Applicants must make direct contact with preferred supervisors before applying. It is your responsibility to make arrangements to meet with potential supervisors, prior to submitting a formal online application.

How to Apply

To be considered for this project you MUST submit a formal online application form - full details on how to apply can be found on the MRC DTP website

Your application form must be accompanied by a number of supporting documents by the advertised deadlines. Without all the required documents submitted at the time of application, your application will not be processed and we cannot accept responsibility for late or missed deadlines. Incomplete applications will not be considered. If you have any queries regarding making an application please contact our admissions team.

Equality, Diversity and Inclusion

Equality, diversity and inclusion is fundamental to the success of The University of Manchester, and is at the heart of all of our activities. The full Equality, diversity and inclusion statement can be found on the website

Biological Sciences (4) Chemistry (6) Computer Science (8) Medicine (26)

Funding Notes

This is a 4 year CASE studentship in partnership with Medchemica Limited. This scheme is open to UK applicants only. Therefore, full studentships will only be awarded to exceptional quality candidates, due to the competitive nature of this scheme.


“Predicting protein–ligand binding affinity and correcting crystal structures with quantum mechanical calculations: lactate dehydrogenase A”
Lukac, I.; Abdelhakim, H.; Ward, R. A.; St-Gallay, S. A.; Madden, J. C.; Leach, A. G.* Chem. Sci. 2019, 10, 2218-2227.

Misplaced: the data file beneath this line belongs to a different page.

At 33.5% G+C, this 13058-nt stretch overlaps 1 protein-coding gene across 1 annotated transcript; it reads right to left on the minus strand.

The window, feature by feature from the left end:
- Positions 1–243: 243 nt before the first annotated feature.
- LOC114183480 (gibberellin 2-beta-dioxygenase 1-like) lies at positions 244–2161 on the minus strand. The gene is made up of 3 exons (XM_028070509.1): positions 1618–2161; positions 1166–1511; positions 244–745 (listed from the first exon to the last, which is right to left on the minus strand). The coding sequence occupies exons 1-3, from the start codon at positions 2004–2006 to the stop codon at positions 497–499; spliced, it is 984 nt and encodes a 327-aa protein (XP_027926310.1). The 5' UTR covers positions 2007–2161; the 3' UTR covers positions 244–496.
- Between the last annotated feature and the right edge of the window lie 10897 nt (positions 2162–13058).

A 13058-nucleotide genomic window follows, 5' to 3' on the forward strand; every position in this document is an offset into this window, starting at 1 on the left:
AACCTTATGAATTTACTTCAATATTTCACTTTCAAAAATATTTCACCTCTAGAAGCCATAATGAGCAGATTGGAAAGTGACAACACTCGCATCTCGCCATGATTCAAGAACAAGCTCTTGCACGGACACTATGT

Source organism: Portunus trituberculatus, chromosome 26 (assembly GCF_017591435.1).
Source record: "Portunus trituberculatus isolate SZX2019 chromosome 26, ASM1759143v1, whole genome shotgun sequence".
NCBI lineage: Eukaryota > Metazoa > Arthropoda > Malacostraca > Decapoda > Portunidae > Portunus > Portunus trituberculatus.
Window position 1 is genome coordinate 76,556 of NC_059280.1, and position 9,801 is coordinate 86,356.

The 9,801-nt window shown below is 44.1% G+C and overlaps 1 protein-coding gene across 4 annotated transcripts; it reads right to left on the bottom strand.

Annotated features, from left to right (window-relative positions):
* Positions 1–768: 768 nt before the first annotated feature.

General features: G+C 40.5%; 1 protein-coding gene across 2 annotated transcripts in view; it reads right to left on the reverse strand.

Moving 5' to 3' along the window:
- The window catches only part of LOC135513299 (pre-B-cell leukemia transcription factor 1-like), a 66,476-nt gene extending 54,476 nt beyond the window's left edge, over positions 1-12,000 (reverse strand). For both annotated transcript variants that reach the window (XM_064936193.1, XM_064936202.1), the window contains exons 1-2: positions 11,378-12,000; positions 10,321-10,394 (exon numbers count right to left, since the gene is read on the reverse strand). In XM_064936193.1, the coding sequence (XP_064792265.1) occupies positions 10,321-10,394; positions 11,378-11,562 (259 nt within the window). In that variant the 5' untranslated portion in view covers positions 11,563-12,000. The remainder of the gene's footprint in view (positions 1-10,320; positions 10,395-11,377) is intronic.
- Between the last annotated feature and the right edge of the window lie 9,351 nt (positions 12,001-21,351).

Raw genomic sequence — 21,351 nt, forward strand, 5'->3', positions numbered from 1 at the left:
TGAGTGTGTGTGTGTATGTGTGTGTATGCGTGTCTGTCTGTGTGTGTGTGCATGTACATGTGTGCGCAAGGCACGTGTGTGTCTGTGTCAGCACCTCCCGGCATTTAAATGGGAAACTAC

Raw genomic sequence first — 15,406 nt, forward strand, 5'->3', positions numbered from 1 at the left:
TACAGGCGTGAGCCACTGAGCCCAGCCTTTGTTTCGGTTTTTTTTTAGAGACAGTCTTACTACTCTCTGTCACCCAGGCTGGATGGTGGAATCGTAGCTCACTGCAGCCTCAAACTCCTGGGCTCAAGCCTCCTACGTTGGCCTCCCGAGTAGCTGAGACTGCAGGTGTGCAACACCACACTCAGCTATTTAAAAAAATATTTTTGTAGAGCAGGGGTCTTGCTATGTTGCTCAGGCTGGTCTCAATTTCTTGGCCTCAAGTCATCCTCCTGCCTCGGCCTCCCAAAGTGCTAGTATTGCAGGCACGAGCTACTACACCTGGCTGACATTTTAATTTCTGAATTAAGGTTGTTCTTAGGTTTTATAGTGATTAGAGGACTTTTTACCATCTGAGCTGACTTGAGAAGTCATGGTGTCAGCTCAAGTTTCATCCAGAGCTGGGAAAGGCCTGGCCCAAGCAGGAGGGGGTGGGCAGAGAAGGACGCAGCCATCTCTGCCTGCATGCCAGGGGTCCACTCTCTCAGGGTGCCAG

“A monomeric form of iNOS can rationalise observed SAR for inhibitors of dimerisation: quantum mechanics and docking compared”
Leach, A. G.*; Olsson, L.-L.; Warner, D. J. Med. Chem. Comm. 2013, 4, 180-186.
“Mapping Ligand Shape Space for Protein-Ligand Systems; Distinguishing Key-in-Lock and Hand-in-Glove Proteins”
Zarnecka, J.; Lukac, I.; Messham, S. J.; Hussin, A.; Coppola, F.; Enoch, S. J.; Dossetter, A. G.; Griffen, E. J.; Leach, A. G.* J. Chem. Inf. Model. 2021, 61, 1859-1874.
“Tuning The Binding Affinity And Selectivity Of Perfluoroaryl‐Stapled Peptides By Cysteine‐Editing”
Verhoork, S. M.; Jennings, C. E; Rozatian, N.; Reeks, J.; Meng, J.; Corlett, E. K.; Bunglawala, F.; Noble, M. E. M.; Leach, A. G; Coxon, C. R. Chem. Eur. J. 2019, 25, 177-182.
“Design, Synthesis and Evaluation of Tryptophan Analogues as Tool Compounds to Study IDO1 Activity”
Cundy, N. J.; Hare R. K.; Tang, T.; Leach, A. G.; Jowitt, T. A.; Qureshi, O.; Gordon, J.; Barnes, N. M.; Brady, C. A.; Raven, E. L.; Grainger, R. S.; Butterworth, S. RSC Chem. Biol. 2021, 2, 1651-1660.